I Was Wondering the Same Thing…

William Triplett writes in Variety today:

Is there something in the right-wing water that’s
causing conservative commentators to cross the boundaries of taste and

Within the past six weeks, Robert Novak swore and stomped
off the CNN set; Tucker Carlson smiled and praised a fatal police
attack on Greenpeace protesters; and Rush Limbaugh trashed a grieving
mother camped outside President Bush’s vacation ranch as a phony. And on Monday, Christian televangelist Pat
Robertson, on "The 700 Club," said the U.S. should assassinate the
president of Venezuela, touching off a firestorm of criticism and

When Pat Robertston starts talking like Tony Soprano, you have to wonder what has happened to the Christian Right…

97 thoughts on “I Was Wondering the Same Thing…”

  1. I agree, but it’s no more shocking than the anti-semitism on the Left. Let’s face it, politics is as broken as the legal system.

  2. They’re just showing their true colors.
    What did Lincoln say? “You can fool all the people some of the time, and some of the people all the time, but you cannot fool all the people all the time.”
    I hope the days of them being able to fool people (any people) are drawing to a close. I fear that this is not going to happen soon, but I still hope for it. The sooner the better!

  3. Mark York is right. There is no “so called” anti-Semitism on the left. There is nothing so-called about it. It’s real and it’s right there for anyone who cares to see. Just listen to the people who justify terrorist attacks on Israeli citizens while decrying similar attacks in London; the people who interpret every move of George Bush as evidence of a neo-Con (read Zionist)conspiracy; the ceaseless criticism of Israel despite the fact that it is the only functioning democracy in the Middle East, where Arab citizens have more rights than they would in most Arab countries. As a Jew I always thought the worst rhetoric came from the neo-Nazis and other far-right extremists. These days it’s every bit as bad on the left, particularly in academia.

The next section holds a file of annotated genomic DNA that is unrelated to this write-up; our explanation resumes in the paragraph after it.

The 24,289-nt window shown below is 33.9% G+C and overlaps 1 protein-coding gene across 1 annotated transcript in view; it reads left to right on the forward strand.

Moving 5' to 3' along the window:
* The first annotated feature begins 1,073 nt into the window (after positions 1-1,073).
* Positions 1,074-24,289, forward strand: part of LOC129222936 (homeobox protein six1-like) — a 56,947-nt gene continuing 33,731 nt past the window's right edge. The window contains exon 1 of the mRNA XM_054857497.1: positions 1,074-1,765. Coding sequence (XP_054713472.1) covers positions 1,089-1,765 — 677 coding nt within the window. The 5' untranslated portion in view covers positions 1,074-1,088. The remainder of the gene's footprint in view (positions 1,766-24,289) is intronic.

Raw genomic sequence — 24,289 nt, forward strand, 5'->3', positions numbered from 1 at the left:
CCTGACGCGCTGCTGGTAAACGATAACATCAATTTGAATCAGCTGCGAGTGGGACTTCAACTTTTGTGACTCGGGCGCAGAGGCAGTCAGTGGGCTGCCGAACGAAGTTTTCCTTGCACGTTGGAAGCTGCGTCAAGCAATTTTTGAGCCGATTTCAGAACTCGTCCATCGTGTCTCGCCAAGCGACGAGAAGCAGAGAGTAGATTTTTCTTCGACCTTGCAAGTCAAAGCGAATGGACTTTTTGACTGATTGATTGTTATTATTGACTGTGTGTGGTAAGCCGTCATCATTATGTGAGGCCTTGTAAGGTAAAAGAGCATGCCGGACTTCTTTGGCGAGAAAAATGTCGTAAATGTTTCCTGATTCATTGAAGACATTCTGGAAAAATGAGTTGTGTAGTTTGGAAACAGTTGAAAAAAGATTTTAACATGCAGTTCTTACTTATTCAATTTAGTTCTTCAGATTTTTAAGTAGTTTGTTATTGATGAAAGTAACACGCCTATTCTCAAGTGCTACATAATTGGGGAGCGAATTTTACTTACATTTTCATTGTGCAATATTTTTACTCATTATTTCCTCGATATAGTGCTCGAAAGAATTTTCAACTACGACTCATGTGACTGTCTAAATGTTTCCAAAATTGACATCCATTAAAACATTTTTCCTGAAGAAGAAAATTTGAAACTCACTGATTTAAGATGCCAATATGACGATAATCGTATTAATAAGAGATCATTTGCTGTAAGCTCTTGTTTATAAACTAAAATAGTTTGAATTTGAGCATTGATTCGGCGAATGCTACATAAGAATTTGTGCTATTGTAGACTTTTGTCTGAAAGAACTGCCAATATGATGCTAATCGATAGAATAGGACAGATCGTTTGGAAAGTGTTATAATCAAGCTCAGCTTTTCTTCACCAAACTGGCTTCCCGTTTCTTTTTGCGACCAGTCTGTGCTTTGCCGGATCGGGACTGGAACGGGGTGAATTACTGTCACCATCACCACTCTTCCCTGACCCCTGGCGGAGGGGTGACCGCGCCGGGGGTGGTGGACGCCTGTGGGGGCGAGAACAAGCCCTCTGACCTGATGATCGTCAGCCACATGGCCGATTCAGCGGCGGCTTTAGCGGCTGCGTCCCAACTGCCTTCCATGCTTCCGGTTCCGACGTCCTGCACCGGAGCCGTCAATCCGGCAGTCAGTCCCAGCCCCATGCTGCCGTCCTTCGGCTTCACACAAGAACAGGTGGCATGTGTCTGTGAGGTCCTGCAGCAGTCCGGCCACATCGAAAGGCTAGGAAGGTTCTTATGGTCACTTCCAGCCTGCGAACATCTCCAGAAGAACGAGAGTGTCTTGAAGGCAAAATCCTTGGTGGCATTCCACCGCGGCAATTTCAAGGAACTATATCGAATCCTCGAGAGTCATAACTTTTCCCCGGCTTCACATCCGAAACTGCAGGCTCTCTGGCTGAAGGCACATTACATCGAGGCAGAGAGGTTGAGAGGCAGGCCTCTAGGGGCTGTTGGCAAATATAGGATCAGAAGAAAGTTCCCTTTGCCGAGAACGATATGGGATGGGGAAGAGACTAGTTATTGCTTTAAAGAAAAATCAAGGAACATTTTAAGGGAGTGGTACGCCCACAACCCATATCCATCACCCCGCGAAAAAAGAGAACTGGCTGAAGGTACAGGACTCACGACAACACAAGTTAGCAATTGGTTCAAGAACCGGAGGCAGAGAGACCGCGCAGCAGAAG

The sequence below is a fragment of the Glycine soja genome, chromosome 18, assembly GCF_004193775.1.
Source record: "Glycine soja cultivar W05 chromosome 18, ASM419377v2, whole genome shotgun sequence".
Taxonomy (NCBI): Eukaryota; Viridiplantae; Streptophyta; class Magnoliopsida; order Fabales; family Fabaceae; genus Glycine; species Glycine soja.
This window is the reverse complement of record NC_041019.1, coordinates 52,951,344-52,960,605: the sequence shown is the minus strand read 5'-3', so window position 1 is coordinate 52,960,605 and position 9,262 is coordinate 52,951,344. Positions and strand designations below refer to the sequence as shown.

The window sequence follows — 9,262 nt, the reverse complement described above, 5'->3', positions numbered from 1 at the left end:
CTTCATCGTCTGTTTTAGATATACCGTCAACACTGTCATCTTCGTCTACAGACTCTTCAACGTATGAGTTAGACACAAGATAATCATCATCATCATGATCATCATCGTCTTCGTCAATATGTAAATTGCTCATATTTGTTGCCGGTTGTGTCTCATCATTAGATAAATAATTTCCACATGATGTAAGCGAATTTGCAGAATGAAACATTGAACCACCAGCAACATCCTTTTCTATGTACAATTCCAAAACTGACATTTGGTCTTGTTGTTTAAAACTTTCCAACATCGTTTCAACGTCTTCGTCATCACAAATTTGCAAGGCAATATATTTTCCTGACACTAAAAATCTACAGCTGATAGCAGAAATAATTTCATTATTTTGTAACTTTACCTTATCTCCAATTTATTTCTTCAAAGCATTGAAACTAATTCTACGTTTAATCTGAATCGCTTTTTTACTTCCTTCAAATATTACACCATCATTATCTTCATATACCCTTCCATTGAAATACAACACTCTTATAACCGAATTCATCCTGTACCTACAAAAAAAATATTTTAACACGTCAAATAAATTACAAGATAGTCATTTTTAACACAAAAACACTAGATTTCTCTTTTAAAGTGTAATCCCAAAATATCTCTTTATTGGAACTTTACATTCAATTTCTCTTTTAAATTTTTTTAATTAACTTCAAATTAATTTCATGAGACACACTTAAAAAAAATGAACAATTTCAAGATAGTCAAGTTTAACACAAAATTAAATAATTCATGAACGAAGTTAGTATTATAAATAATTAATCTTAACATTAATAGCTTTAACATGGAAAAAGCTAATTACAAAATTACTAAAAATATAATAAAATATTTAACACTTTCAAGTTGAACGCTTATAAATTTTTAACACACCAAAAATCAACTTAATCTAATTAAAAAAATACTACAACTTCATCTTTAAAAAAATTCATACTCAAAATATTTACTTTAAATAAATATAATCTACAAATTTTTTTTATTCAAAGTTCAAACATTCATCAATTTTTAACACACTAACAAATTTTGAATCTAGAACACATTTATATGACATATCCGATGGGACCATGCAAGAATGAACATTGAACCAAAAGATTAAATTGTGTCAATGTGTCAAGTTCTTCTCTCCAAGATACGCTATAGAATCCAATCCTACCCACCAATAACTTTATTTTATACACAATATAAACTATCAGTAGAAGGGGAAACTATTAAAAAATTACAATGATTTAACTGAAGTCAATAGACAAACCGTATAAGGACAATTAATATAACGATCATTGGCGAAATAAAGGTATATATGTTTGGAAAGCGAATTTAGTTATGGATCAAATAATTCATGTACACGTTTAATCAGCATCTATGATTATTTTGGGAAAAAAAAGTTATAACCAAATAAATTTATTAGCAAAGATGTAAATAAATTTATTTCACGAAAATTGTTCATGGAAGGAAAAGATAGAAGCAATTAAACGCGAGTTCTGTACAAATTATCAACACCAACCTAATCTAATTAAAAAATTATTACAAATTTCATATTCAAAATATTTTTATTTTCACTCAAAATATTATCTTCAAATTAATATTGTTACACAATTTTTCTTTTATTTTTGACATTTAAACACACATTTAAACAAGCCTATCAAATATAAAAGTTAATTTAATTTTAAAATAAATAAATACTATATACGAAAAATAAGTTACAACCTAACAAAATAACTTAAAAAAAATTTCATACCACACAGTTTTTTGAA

4. And then there’s Senator Durbin on the left comparing Gitmo to Nazi concentration camps and Soviet Gulags.
    There’s plenty of unwise behavior on both sides of the aisle.
    You’ve got to admit, though… if you were arguing with James “Lizardhead” Carville, you might swear at him, too. 🙂

  5. If Robertson didn’t have such a large audience nobody would pay attention to what he said. What he said–given his large audience–is irresponsible. Chavez seemed to take offense to it, which suggests he thinks Robertson has more real political clout than he does. If the Bush Administration wasn’t so busy kow-towing to the religious right, they might have been better off saying, “Why do we give a shit what Pat Robertson says about U.S. foreign policy?” There are wacky fringeys all over the country that think we should nuke half the countries on the planet when they disagree with us–really, buy gas and consider an overthrow of Saudi!–but it doesn’t mean the government has to take them seriously. Hell, Dave Barry runs for President, too, and although my politics are a lot closer to his than Robertson’s, I wouldn’t take his statements about U.S. foreign policy too seriously either.
    Mark Terry

  6. The difference between Robertson and the whacky guy on the corner yelling that God hates Gays (tho’ Robertson agrees with that) is that Robertson founded the Christian Coalition, a political organization of hundreds of thousands of people who helped Bush to the WH, and Robertson has access to Bush just about whenever he wants – that’s power, power is access. (note that Bush hasn’t yet denounced Robertson). Also, Robertson owns The Christian Broadcast Network, which the PTL show was on, and gets world wide viewership of about 200 million people. This isn’t a fringe religious freak. This is a mainstream religious freak. He has access to power and millions of followers.
    Dave Barry may tell people that we should kill someone, but everyone would giggle and say, “that Dave, always joking” – not so with Pat. People, right or not, look to him for guidance, spiritually and politically, and there’s always the implied threat that if you don’t follow his words, you just may go to hell.
    He has a lot of power, whether we like it or not.

  7. I’m sure all of you consider me part of the religious right. As such, I’d like to say Robertson doesn’t speak for me or very many people I know, and I know lots of us evil RR people.